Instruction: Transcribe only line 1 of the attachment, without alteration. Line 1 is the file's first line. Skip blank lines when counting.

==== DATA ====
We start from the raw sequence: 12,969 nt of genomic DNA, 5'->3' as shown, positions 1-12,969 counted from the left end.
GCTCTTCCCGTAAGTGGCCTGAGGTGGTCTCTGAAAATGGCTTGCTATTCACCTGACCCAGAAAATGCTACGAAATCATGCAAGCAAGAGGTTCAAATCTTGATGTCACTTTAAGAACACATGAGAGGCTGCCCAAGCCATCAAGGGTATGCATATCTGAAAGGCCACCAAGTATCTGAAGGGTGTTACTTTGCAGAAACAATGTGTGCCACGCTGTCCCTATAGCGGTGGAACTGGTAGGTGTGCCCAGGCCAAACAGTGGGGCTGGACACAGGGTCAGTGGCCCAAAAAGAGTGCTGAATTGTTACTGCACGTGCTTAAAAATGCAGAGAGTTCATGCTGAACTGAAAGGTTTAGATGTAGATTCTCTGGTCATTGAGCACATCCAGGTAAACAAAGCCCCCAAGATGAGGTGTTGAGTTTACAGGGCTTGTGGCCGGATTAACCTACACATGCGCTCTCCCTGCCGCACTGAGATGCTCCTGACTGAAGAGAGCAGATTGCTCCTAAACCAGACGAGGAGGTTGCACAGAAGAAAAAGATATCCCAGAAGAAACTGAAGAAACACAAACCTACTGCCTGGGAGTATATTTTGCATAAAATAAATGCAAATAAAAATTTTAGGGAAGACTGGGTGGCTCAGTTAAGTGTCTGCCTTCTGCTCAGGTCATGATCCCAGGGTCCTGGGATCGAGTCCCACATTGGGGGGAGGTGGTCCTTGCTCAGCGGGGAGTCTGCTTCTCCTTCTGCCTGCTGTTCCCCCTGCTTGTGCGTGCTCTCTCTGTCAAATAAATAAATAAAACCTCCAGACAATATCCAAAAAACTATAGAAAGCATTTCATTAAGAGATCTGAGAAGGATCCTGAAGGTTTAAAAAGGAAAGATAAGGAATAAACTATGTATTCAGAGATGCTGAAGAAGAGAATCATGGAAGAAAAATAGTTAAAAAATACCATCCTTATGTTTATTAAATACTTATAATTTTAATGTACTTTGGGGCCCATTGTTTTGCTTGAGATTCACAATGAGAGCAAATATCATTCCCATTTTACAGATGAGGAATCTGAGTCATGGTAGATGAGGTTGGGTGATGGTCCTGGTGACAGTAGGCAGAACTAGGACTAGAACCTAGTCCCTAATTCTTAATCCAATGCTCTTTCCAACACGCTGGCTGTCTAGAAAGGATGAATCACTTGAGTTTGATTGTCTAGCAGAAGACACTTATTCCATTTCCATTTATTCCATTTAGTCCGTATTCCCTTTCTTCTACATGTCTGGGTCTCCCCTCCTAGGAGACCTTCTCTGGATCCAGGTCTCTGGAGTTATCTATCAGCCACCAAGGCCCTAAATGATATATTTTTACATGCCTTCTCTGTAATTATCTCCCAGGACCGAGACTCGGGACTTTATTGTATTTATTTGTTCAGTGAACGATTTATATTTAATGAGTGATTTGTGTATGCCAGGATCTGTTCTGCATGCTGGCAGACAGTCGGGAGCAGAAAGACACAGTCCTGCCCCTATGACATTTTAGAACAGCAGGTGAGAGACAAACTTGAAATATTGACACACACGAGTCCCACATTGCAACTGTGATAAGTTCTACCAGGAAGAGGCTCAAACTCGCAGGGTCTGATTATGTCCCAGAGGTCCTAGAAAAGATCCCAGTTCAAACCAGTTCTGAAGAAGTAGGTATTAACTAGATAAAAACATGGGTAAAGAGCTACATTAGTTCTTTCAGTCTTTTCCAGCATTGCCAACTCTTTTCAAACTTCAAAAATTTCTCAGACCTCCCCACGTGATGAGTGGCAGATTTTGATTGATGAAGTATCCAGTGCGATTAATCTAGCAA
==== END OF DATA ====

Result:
We start from the raw sequence: 12,969 nt of genomic DNA, 5'->3' as shown, positions 1-12,969 counted from the left end.